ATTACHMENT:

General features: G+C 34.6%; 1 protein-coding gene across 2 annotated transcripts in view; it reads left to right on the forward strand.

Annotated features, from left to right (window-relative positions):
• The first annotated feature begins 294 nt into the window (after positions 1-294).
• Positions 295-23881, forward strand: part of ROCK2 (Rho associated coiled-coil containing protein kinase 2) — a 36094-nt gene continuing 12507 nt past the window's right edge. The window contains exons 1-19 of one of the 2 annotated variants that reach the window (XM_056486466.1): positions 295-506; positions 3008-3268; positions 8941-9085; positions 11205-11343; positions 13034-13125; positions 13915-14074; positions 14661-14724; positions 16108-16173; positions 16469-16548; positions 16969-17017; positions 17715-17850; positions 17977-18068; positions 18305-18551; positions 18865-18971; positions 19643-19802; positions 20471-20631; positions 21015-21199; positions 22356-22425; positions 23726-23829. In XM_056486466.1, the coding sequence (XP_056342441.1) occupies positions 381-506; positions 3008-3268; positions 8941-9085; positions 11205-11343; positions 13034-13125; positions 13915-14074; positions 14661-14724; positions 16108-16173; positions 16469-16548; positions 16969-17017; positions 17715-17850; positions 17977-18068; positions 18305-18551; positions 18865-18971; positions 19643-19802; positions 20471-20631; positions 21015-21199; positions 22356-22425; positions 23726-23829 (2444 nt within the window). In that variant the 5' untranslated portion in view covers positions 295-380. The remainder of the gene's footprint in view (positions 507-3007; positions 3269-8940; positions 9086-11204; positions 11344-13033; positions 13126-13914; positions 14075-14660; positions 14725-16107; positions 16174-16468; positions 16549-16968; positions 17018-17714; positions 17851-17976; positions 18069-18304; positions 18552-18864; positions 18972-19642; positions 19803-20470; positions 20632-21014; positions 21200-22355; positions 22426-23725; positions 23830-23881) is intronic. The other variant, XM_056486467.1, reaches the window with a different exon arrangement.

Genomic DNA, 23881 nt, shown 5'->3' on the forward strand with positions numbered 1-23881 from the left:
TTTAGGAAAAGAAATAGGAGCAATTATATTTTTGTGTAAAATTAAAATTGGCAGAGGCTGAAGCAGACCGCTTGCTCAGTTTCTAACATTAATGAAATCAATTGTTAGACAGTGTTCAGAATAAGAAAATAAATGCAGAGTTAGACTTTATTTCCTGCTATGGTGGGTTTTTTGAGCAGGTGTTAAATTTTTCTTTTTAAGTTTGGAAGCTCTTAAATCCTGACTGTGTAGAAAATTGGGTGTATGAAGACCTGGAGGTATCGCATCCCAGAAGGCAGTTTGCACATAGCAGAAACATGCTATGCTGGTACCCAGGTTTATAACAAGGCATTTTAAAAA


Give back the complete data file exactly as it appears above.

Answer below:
General features: G+C 34.6%; 1 protein-coding gene across 2 annotated transcripts in view; it reads left to right on the forward strand.

Annotated features, from left to right (window-relative positions):
• The first annotated feature begins 294 nt into the window (after positions 1-294).
• Positions 295-23881, forward strand: part of ROCK2 (Rho associated coiled-coil containing protein kinase 2) — a 36094-nt gene continuing 12507 nt past the window's right edge. The window contains exons 1-19 of one of the 2 annotated variants that reach the window (XM_056486466.1): positions 295-506; positions 3008-3268; positions 8941-9085; positions 11205-11343; positions 13034-13125; positions 13915-14074; positions 14661-14724; positions 16108-16173; positions 16469-16548; positions 16969-17017; positions 17715-17850; positions 17977-18068; positions 18305-18551; positions 18865-18971; positions 19643-19802; positions 20471-20631; positions 21015-21199; positions 22356-22425; positions 23726-23829. In XM_056486466.1, the coding sequence (XP_056342441.1) occupies positions 381-506; positions 3008-3268; positions 8941-9085; positions 11205-11343; positions 13034-13125; positions 13915-14074; positions 14661-14724; positions 16108-16173; positions 16469-16548; positions 16969-17017; positions 17715-17850; positions 17977-18068; positions 18305-18551; positions 18865-18971; positions 19643-19802; positions 20471-20631; positions 21015-21199; positions 22356-22425; positions 23726-23829 (2444 nt within the window). In that variant the 5' untranslated portion in view covers positions 295-380. The remainder of the gene's footprint in view (positions 507-3007; positions 3269-8940; positions 9086-11204; positions 11344-13033; positions 13126-13914; positions 14075-14660; positions 14725-16107; positions 16174-16468; positions 16549-16968; positions 17018-17714; positions 17851-17976; positions 18069-18304; positions 18552-18864; positions 18972-19642; positions 19803-20470; positions 20632-21014; positions 21200-22355; positions 22426-23725; positions 23830-23881) is intronic. The other variant, XM_056486467.1, reaches the window with a different exon arrangement.

Genomic DNA, 23881 nt, shown 5'->3' on the forward strand with positions numbered 1-23881 from the left:
TTTAGGAAAAGAAATAGGAGCAATTATATTTTTGTGTAAAATTAAAATTGGCAGAGGCTGAAGCAGACCGCTTGCTCAGTTTCTAACATTAATGAAATCAATTGTTAGACAGTGTTCAGAATAAGAAAATAAATGCAGAGTTAGACTTTATTTCCTGCTATGGTGGGTTTTTTGAGCAGGTGTTAAATTTTTCTTTTTAAGTTTGGAAGCTCTTAAATCCTGACTGTGTAGAAAATTGGGTGTATGAAGACCTGGAGGTATCGCATCCCAGAAGGCAGTTTGCACATAGCAGAAACATGCTATGCTGGTACCCAGGTTTATAACAAGGCATTTTAAAAA